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1000 Playwright Interviews The first interview I posted was on June 3, 2009.  It was Jimmy Comtois.  I decided I would start interview...

Aug 8, 2010

I Interview Playwrights Part 237: David Holstein

David Holstein

Hometown: New York

Current Town: Los Angeles

Q;  Tell me about your show in Chicago.

A:  About a year and half ago Chicago Shakespeare commissioned my good friend (and brilliant composer) Alan Schmuckler and I to write a musical for their summer family series. We decided to take on a readaptation of The Emperor's New Clothes. In the original fable, there's this kid at the end who's the only one who sees the Emperor for who he is (really naked). So we thought it would be sort of fun to take that kid and essentially make that character into the Emperor's daughter and write a show about how kids can see what their parents can't (and visa versa). I don't really know how to write a children's show. So we set out to write a story that worked at eye level for adults, but that kids could also enjoy.

Q:  What is it like to write for Weeds? Isn't Carly the bomb?

A:  Carly (Mensch) is the bomb. Our offices were across the hall from each other. We thought about stringing some soup cans together so we could talk to each other. Instead we bought Nerf guns and shot them at each other's doors. We even got to write an episode together (ep 9, it's the only episode with a Chekov reference in the title). But yeah, writing for Weeds is awesome. We have a license to kill when it comes to storytelling. That is, there's not a lot of things we can't do or stories we're verboten to tell. Part of that comes from writing on premium cable, but mainly we just have these great actors and ballsy writers who equally encourage us to make dark dark drama as well as slappy happy broad comedy.

Q:  What else are you up to?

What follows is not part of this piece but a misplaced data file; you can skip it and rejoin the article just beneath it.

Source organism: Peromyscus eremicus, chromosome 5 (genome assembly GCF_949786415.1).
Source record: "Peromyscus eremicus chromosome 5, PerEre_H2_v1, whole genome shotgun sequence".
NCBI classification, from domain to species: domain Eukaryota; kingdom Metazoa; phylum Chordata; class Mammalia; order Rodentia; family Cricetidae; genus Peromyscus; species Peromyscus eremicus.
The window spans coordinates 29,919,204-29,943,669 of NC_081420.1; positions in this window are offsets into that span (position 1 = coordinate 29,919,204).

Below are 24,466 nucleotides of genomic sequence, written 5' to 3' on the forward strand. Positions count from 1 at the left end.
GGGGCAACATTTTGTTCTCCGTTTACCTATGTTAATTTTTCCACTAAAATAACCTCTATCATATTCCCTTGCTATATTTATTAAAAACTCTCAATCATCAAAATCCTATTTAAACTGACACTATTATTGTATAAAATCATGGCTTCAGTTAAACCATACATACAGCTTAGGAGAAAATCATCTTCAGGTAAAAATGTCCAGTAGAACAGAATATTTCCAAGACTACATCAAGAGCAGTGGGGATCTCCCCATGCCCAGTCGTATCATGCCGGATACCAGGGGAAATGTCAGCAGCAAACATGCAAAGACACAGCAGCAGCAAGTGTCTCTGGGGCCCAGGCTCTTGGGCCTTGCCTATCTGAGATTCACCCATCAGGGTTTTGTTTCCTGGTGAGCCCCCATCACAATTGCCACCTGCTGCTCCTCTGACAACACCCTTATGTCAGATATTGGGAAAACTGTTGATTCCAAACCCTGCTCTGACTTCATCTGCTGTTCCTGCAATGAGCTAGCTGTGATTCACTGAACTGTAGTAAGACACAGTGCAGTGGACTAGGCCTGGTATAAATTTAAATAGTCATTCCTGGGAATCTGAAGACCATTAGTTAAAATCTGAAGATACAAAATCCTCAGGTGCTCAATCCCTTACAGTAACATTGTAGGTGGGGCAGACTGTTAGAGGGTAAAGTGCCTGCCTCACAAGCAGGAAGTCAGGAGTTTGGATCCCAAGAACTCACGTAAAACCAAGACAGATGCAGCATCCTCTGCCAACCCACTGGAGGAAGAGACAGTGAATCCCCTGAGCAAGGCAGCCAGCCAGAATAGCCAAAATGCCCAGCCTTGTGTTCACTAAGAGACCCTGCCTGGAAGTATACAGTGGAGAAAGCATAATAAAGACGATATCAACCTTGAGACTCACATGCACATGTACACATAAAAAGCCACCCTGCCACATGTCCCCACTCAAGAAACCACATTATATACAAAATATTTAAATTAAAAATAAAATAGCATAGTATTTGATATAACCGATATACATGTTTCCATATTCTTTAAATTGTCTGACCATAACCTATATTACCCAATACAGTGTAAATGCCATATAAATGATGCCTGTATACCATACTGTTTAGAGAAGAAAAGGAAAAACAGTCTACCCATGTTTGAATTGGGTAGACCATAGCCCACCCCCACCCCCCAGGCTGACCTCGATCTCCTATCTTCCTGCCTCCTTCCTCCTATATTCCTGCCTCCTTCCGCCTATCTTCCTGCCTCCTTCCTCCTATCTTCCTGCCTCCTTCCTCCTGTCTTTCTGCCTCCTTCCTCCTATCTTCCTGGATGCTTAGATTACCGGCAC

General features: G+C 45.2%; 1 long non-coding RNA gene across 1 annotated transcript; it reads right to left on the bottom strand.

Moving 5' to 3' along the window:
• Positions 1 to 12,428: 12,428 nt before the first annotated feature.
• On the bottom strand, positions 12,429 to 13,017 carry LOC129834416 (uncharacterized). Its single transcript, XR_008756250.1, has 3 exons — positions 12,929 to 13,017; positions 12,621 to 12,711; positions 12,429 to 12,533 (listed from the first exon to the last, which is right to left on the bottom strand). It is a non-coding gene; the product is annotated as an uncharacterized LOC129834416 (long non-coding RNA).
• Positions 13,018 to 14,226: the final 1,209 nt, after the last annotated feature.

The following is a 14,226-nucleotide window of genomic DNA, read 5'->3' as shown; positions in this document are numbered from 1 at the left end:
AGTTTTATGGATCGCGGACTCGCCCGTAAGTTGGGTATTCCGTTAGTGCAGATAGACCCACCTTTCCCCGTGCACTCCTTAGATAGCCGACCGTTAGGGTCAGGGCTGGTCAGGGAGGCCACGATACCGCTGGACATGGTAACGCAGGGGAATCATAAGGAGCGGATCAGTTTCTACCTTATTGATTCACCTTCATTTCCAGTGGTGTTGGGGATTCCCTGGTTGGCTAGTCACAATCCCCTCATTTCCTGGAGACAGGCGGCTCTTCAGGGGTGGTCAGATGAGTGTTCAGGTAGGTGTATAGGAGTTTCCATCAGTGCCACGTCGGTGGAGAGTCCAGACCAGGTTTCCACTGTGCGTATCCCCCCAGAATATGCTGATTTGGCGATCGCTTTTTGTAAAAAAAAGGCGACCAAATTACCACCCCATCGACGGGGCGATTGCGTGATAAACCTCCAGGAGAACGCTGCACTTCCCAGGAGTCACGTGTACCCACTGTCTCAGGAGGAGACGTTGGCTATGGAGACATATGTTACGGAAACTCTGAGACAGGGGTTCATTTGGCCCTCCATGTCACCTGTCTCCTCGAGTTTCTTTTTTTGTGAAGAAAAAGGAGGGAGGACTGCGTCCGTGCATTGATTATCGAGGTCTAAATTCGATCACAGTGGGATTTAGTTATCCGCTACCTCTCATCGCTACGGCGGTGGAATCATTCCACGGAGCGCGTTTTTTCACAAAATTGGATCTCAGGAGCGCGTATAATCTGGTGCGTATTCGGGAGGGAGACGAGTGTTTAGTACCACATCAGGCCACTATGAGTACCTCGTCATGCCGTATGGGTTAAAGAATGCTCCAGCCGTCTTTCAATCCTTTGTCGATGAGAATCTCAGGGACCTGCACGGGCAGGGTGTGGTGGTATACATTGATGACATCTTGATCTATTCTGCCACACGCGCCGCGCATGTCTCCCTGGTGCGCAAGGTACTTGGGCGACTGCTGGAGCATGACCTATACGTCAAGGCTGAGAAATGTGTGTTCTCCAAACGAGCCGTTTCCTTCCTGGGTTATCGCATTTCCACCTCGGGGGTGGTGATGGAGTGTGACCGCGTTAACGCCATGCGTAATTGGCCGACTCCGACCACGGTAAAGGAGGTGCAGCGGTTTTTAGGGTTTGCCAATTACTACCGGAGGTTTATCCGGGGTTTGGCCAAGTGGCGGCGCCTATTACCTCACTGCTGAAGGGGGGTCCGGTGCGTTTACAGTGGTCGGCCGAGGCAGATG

A:  Between Weeds seasons I wrote on a new show coming out in October called Gigantic. It's a dramedy for TeenNick about kids of famous actors who run amuck in LA. The network said we could lean towards the edgier side, so I tried to insert the phrase "rickety slut" into the dialogue a lot. It appears in episode 9. I'm also working on a new play that deals with alien abductions and divorce. I'd really like to finish that.

Q:  Tell me, if you will, a story from your childhood that explains who you are as a writer or as a person.

A:  When I was 15 I had a crush on a girl I was in a community musical with. I thought if I wrote her a screenplay she would fall in love with me. It didn't work.

Q:  Who are or were your theatrical heroes?

A:  My senior year at Northwestern, I was told we would have a guest lecturer in our creative writing program for the winter semester. His name was Tracy Letts. I'm not sure if he ever taught another class. Anywhere. He's such a fucking animal. He cursed a lot in class. Killer Joe teaches me so much every time I read it. Same with Martin McDonagh's stuff. It's funny because I don't write those types of plays, but I wish I could. Rolin Jones might be my favorite living writer.

Q:  What kind of theater excites you?

A:  I get excited by theater when I know that what I'm watching couldn't be anything else but a play. Or rather that it needs to be a play. Television is too often about reality, and so I really appreciate when I'm watching something on stage that has created its own reality, with its own rules that couldn't exist in any other medium.

Q:  What advice do you have for playwrights just starting out?

A:  Keep writing. Work with your friends. Don't listen to people who yell. Keep some lemon candy in your pocket. And remember that you're never as bad as your worst reviews and never as good as your best.

Q:  Plugs, please:

A:  A play of mine called The B-Team was recently published. Check it out!

And if you're in Chicago this summer, The Emperor's New Clothes is playing at Chicago Shakes on Navy Pier until Aug 29.

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